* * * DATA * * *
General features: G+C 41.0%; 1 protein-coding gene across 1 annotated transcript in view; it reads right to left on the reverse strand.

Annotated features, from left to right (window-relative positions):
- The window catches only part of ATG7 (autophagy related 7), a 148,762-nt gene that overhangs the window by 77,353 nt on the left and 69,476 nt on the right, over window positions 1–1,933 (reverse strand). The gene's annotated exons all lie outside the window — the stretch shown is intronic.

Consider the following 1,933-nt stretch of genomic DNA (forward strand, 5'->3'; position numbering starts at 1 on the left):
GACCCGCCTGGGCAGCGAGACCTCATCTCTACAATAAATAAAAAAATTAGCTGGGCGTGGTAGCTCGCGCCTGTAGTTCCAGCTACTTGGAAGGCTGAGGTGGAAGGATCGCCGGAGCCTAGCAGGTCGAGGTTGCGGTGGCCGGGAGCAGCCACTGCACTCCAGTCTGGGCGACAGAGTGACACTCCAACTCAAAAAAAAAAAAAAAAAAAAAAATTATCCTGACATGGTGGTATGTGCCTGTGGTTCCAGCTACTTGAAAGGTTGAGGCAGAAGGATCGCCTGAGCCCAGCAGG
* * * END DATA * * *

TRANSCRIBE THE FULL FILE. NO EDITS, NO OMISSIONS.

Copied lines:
General features: G+C 41.0%; 1 protein-coding gene across 1 annotated transcript in view; it reads right to left on the reverse strand.

Annotated features, from left to right (window-relative positions):
- The window catches only part of ATG7 (autophagy related 7), a 148,762-nt gene that overhangs the window by 77,353 nt on the left and 69,476 nt on the right, over window positions 1–1,933 (reverse strand). The gene's annotated exons all lie outside the window — the stretch shown is intronic.

Consider the following 1,933-nt stretch of genomic DNA (forward strand, 5'->3'; position numbering starts at 1 on the left):
GACCCGCCTGGGCAGCGAGACCTCATCTCTACAATAAATAAAAAAATTAGCTGGGCGTGGTAGCTCGCGCCTGTAGTTCCAGCTACTTGGAAGGCTGAGGTGGAAGGATCGCCGGAGCCTAGCAGGTCGAGGTTGCGGTGGCCGGGAGCAGCCACTGCACTCCAGTCTGGGCGACAGAGTGACACTCCAACTCAAAAAAAAAAAAAAAAAAAAAAATTATCCTGACATGGTGGTATGTGCCTGTGGTTCCAGCTACTTGAAAGGTTGAGGCAGAAGGATCGCCTGAGCCCAGCAGG